The Canadian Ophthalmological Society stresses need for vision health care in the National Seniors Council Aging at Home initiative
May is Vision Health Month, and the Canadian Ophthalmological Society (COS) wants to stress the importance of vision health care, especially when assessing the overall needs of Canadian seniors. According to a 2022 survey by the COS, four in ten Canadians (41 per cent) have experienced or been diagnosed with at least one change to their eye health over the past two years – with this number increasing to 56 per cent among respondents aged 65 and over.
More than 1.2 million Canadians live with vision loss today, and over 8 million Canadians live with one of the four major eye diseases. Blinding diseases affect older adults (55+) at much higher rates, and as Canada’s population ages, the number of individuals affected by vision impairment will rise. In an effort to address this, the COS is taking part in the National Seniors Council’s Aging at Home consultations – an initiative that aims to engage various stakeholders, including healthcare experts, to identify gaps and further support required for Canadians who wish to age within the comfort of their own homes.
“Vision loss can have a significant impact on the physical, cognitive, and emotional well-being of seniors, and their ability to live independently,” says Dr. Phil Hooper, President of the Canadian Ophthalmological Society. “Health care needs increase with age and many seniors require coordinated care that involves both surgical and medical interventions to address their vision loss, so developing solutions for this concern now will further support the Aging at Home initiative which, in turn, will allow seniors to live at home safely.”
Education and awareness of eye health and eye diseases are crucial to help reduce the risk of vision loss amongst seniors. While most Canadians are familiar (62 per cent) with cataracts, only one-quarter (27 per cent) of Canadians know that cataracts are the leading cause of blindness in the country. Less than half (47 per cent) are familiar with glaucoma and only 39 per cent are familiar with age-related macular degeneration (AMD) which is the second leading cause of blindness. Fewer are aware of diabetic retinopathy (22 per cent) and contact lens-associated dry eye disease (26 per cent).
Seniors with vision loss are more likely to enter residential care, and they may also be more likely to access residential care earlier because of vision loss. To minimize the risk of vision loss among seniors, the COS recommends:
- Focus on screening and collaboration among the eye care team: Frequent and regular eye exams will allow for earlier detection of blinding eye diseases, which will ensure earlier treatment to help delay the onset of vision loss.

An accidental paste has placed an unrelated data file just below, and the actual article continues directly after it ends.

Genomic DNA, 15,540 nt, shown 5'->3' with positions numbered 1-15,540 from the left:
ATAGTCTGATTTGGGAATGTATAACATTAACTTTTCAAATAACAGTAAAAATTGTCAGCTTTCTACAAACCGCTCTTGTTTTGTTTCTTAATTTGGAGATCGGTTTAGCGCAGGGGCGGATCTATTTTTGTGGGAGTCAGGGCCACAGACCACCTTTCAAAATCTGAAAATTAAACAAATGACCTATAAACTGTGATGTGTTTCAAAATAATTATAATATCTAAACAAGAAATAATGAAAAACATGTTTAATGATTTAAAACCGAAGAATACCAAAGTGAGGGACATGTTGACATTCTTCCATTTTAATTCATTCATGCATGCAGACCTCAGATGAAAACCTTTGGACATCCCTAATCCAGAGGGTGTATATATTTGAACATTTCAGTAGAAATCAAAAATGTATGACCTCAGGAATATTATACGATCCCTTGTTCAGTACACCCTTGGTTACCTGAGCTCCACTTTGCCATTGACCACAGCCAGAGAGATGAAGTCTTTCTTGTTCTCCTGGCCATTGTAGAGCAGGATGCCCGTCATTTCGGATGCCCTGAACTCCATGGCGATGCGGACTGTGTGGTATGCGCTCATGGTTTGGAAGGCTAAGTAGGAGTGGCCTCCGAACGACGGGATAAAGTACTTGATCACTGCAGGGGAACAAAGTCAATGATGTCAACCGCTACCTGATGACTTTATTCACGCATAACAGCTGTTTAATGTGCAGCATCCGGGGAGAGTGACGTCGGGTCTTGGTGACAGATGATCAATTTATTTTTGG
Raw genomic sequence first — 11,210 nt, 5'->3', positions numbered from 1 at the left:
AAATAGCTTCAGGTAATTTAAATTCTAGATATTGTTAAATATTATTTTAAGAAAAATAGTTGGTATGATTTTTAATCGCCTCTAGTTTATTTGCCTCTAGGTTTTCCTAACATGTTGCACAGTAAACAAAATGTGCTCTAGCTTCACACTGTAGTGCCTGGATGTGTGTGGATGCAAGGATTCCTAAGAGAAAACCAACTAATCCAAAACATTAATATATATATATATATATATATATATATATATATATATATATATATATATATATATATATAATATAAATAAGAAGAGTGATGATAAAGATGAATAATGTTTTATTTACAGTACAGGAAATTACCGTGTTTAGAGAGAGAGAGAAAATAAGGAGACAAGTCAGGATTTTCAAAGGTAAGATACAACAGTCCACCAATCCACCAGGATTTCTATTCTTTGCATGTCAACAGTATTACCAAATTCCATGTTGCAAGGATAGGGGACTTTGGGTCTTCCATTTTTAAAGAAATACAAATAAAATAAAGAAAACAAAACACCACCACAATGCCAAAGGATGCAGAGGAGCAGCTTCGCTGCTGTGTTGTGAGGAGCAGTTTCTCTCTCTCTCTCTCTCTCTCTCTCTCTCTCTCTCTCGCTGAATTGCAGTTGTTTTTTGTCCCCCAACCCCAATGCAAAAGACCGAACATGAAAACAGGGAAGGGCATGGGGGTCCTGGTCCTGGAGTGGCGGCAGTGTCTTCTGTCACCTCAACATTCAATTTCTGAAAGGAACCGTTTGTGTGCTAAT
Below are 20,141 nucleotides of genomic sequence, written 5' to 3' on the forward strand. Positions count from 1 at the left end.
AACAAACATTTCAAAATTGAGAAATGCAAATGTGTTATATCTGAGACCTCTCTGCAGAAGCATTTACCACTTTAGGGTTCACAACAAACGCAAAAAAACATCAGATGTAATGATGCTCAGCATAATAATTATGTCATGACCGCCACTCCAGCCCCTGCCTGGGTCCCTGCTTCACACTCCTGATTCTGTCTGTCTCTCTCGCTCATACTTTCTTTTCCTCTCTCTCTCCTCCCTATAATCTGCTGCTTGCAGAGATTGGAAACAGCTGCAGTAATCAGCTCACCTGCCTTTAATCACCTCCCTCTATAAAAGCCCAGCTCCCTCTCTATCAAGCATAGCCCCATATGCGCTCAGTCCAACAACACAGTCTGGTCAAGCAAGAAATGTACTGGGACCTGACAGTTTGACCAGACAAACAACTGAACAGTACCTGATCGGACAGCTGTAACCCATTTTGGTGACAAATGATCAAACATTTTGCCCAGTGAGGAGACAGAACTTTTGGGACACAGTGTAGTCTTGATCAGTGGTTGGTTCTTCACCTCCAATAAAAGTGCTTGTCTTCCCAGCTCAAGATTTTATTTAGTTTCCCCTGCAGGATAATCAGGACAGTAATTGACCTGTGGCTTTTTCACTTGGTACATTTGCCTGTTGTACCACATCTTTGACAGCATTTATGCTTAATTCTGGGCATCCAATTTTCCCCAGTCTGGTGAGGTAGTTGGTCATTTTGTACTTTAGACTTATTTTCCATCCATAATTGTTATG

- Increasing residency positions: One of the main concerns about the current surgical backlog is that over time it will worsen due to the growing need and there won’t be enough trained ophthalmologists. There is a need to increase the number of residency positions in ophthalmology across Canada, and develop new models to allow the entry of internationally trained physicians.
- Creating a National Vision Health Desk: This will provide the pan-Canadian view necessary to help integrate care and increase access to vision health across Canada. A national-level view will help understand issues and address the lack of coordination at the government and patient levels
To learn more about the four major eye diseases and get information on overall eye health, visit seethepossibilities.ca.
The Canadian Ophthalmological Society (COS) is the national, recognized authority on eye and vision care in Canada. As eye physicians and surgeons, we are committed to assuring the provision of optimal medical and surgical eye care for all Canadians by promoting excellence in ophthalmology and by providing services to support our members in practice. Our membership includes over 900 ophthalmologists and 200 ophthalmology residents. We work collaboratively with government, other national and international specialty societies, our academic communities (ACUPO), our provincial partners and affiliates and other eye care professionals and patient groups to advocate for health policy in Canada in the area of eye and vision health. COS is an accredited, award-winning provider of Continuing Professional Development (CPD) through the Royal College of Physicians and Surgeons of Canada (RCPSC) and is an affiliate of the Canadian Medical Association (CMA). For more information, visit cos-sco.ca.
SOURCE Canadian Ophthalmological Society
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